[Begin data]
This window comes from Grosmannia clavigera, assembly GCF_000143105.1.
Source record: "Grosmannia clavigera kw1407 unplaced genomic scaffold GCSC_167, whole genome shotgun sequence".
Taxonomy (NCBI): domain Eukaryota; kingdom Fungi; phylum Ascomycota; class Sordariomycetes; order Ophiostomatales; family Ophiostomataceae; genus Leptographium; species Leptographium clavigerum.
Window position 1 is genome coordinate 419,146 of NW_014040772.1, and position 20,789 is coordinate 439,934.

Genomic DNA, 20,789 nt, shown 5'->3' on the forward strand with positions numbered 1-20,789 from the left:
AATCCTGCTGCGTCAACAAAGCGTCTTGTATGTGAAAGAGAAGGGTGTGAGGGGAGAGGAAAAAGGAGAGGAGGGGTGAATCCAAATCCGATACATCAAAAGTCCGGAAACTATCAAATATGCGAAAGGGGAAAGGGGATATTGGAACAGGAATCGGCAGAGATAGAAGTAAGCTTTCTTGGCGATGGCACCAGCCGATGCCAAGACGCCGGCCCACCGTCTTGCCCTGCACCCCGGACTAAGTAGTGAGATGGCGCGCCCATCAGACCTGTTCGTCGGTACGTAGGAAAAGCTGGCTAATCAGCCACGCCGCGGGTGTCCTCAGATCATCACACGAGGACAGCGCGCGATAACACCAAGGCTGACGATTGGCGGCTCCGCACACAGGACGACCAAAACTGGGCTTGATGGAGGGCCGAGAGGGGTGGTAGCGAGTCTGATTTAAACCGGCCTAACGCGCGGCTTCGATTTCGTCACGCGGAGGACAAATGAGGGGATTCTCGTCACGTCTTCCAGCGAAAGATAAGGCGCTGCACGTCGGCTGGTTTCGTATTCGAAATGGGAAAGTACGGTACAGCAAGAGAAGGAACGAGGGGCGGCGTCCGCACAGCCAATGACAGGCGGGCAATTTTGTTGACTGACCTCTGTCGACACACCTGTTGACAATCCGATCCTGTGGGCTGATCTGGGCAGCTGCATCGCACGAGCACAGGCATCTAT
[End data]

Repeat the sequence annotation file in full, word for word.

This window comes from Grosmannia clavigera, assembly GCF_000143105.1.
Source record: "Grosmannia clavigera kw1407 unplaced genomic scaffold GCSC_167, whole genome shotgun sequence".
Taxonomy (NCBI): domain Eukaryota; kingdom Fungi; phylum Ascomycota; class Sordariomycetes; order Ophiostomatales; family Ophiostomataceae; genus Leptographium; species Leptographium clavigerum.
Window position 1 is genome coordinate 419,146 of NW_014040772.1, and position 20,789 is coordinate 439,934.

Genomic DNA, 20,789 nt, shown 5'->3' on the forward strand with positions numbered 1-20,789 from the left:
AATCCTGCTGCGTCAACAAAGCGTCTTGTATGTGAAAGAGAAGGGTGTGAGGGGAGAGGAAAAAGGAGAGGAGGGGTGAATCCAAATCCGATACATCAAAAGTCCGGAAACTATCAAATATGCGAAAGGGGAAAGGGGATATTGGAACAGGAATCGGCAGAGATAGAAGTAAGCTTTCTTGGCGATGGCACCAGCCGATGCCAAGACGCCGGCCCACCGTCTTGCCCTGCACCCCGGACTAAGTAGTGAGATGGCGCGCCCATCAGACCTGTTCGTCGGTACGTAGGAAAAGCTGGCTAATCAGCCACGCCGCGGGTGTCCTCAGATCATCACACGAGGACAGCGCGCGATAACACCAAGGCTGACGATTGGCGGCTCCGCACACAGGACGACCAAAACTGGGCTTGATGGAGGGCCGAGAGGGGTGGTAGCGAGTCTGATTTAAACCGGCCTAACGCGCGGCTTCGATTTCGTCACGCGGAGGACAAATGAGGGGATTCTCGTCACGTCTTCCAGCGAAAGATAAGGCGCTGCACGTCGGCTGGTTTCGTATTCGAAATGGGAAAGTACGGTACAGCAAGAGAAGGAACGAGGGGCGGCGTCCGCACAGCCAATGACAGGCGGGCAATTTTGTTGACTGACCTCTGTCGACACACCTGTTGACAATCCGATCCTGTGGGCTGATCTGGGCAGCTGCATCGCACGAGCACAGGCATCTAT